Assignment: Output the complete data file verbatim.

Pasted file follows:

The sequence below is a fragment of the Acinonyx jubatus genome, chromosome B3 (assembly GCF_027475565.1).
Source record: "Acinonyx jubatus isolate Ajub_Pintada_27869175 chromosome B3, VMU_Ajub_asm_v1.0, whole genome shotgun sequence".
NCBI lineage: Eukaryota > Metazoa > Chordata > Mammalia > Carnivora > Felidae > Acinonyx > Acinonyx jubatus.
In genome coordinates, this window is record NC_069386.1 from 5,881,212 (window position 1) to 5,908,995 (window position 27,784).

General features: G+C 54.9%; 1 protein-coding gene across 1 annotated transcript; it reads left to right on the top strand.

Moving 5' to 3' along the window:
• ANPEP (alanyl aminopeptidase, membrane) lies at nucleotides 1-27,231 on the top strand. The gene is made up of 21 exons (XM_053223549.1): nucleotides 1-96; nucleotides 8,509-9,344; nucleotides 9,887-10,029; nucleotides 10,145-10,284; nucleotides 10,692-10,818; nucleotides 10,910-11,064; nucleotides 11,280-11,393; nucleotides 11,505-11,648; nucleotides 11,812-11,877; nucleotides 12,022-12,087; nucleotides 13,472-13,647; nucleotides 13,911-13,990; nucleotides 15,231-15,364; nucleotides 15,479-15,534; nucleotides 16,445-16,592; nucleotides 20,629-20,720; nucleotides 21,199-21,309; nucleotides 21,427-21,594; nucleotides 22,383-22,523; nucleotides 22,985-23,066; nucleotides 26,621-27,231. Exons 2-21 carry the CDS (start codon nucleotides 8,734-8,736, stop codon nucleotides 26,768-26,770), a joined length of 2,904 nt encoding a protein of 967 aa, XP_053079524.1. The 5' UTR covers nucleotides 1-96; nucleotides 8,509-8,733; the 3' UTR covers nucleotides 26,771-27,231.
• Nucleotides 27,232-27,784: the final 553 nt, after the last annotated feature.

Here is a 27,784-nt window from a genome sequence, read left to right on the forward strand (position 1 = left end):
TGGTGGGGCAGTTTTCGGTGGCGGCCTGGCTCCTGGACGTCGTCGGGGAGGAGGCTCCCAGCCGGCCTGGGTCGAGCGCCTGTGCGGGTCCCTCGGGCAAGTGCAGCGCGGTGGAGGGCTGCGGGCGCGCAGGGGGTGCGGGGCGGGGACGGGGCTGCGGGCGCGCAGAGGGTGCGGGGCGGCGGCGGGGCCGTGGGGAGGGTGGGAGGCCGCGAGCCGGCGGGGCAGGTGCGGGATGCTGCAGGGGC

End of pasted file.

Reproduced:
The sequence below is a fragment of the Acinonyx jubatus genome, chromosome B3 (assembly GCF_027475565.1).
Source record: "Acinonyx jubatus isolate Ajub_Pintada_27869175 chromosome B3, VMU_Ajub_asm_v1.0, whole genome shotgun sequence".
NCBI lineage: Eukaryota > Metazoa > Chordata > Mammalia > Carnivora > Felidae > Acinonyx > Acinonyx jubatus.
In genome coordinates, this window is record NC_069386.1 from 5,881,212 (window position 1) to 5,908,995 (window position 27,784).

General features: G+C 54.9%; 1 protein-coding gene across 1 annotated transcript; it reads left to right on the top strand.

Moving 5' to 3' along the window:
• ANPEP (alanyl aminopeptidase, membrane) lies at nucleotides 1-27,231 on the top strand. The gene is made up of 21 exons (XM_053223549.1): nucleotides 1-96; nucleotides 8,509-9,344; nucleotides 9,887-10,029; nucleotides 10,145-10,284; nucleotides 10,692-10,818; nucleotides 10,910-11,064; nucleotides 11,280-11,393; nucleotides 11,505-11,648; nucleotides 11,812-11,877; nucleotides 12,022-12,087; nucleotides 13,472-13,647; nucleotides 13,911-13,990; nucleotides 15,231-15,364; nucleotides 15,479-15,534; nucleotides 16,445-16,592; nucleotides 20,629-20,720; nucleotides 21,199-21,309; nucleotides 21,427-21,594; nucleotides 22,383-22,523; nucleotides 22,985-23,066; nucleotides 26,621-27,231. Exons 2-21 carry the CDS (start codon nucleotides 8,734-8,736, stop codon nucleotides 26,768-26,770), a joined length of 2,904 nt encoding a protein of 967 aa, XP_053079524.1. The 5' UTR covers nucleotides 1-96; nucleotides 8,509-8,733; the 3' UTR covers nucleotides 26,771-27,231.
• Nucleotides 27,232-27,784: the final 553 nt, after the last annotated feature.

Here is a 27,784-nt window from a genome sequence, read left to right on the forward strand (position 1 = left end):
TGGTGGGGCAGTTTTCGGTGGCGGCCTGGCTCCTGGACGTCGTCGGGGAGGAGGCTCCCAGCCGGCCTGGGTCGAGCGCCTGTGCGGGTCCCTCGGGCAAGTGCAGCGCGGTGGAGGGCTGCGGGCGCGCAGGGGGTGCGGGGCGGGGACGGGGCTGCGGGCGCGCAGAGGGTGCGGGGCGGCGGCGGGGCCGTGGGGAGGGTGGGAGGCCGCGAGCCGGCGGGGCAGGTGCGGGATGCTGCAGGGGC